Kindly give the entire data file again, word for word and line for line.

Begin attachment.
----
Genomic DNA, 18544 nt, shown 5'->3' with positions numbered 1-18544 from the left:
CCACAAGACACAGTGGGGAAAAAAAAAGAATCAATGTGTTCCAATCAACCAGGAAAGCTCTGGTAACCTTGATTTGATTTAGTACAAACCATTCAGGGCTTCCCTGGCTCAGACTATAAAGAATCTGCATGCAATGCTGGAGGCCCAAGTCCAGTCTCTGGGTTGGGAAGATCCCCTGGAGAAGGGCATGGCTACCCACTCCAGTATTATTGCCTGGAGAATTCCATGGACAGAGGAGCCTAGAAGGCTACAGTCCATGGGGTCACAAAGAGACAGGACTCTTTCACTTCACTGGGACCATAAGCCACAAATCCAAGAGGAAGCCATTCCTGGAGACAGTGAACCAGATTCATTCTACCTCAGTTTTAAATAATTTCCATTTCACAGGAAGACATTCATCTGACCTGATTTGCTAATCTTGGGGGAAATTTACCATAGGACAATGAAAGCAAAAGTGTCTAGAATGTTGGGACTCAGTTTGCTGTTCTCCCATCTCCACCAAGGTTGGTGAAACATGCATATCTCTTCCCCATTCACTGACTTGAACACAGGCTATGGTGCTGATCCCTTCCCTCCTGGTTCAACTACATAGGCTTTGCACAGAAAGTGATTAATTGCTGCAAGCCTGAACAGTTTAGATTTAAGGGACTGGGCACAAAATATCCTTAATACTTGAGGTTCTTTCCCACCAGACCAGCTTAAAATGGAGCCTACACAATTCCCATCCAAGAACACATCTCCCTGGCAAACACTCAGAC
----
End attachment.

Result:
Genomic DNA, 18544 nt, shown 5'->3' with positions numbered 1-18544 from the left:
CCACAAGACACAGTGGGGAAAAAAAAAGAATCAATGTGTTCCAATCAACCAGGAAAGCTCTGGTAACCTTGATTTGATTTAGTACAAACCATTCAGGGCTTCCCTGGCTCAGACTATAAAGAATCTGCATGCAATGCTGGAGGCCCAAGTCCAGTCTCTGGGTTGGGAAGATCCCCTGGAGAAGGGCATGGCTACCCACTCCAGTATTATTGCCTGGAGAATTCCATGGACAGAGGAGCCTAGAAGGCTACAGTCCATGGGGTCACAAAGAGACAGGACTCTTTCACTTCACTGGGACCATAAGCCACAAATCCAAGAGGAAGCCATTCCTGGAGACAGTGAACCAGATTCATTCTACCTCAGTTTTAAATAATTTCCATTTCACAGGAAGACATTCATCTGACCTGATTTGCTAATCTTGGGGGAAATTTACCATAGGACAATGAAAGCAAAAGTGTCTAGAATGTTGGGACTCAGTTTGCTGTTCTCCCATCTCCACCAAGGTTGGTGAAACATGCATATCTCTTCCCCATTCACTGACTTGAACACAGGCTATGGTGCTGATCCCTTCCCTCCTGGTTCAACTACATAGGCTTTGCACAGAAAGTGATTAATTGCTGCAAGCCTGAACAGTTTAGATTTAAGGGACTGGGCACAAAATATCCTTAATACTTGAGGTTCTTTCCCACCAGACCAGCTTAAAATGGAGCCTACACAATTCCCATCCAAGAACACATCTCCCTGGCAAACACTCAGAC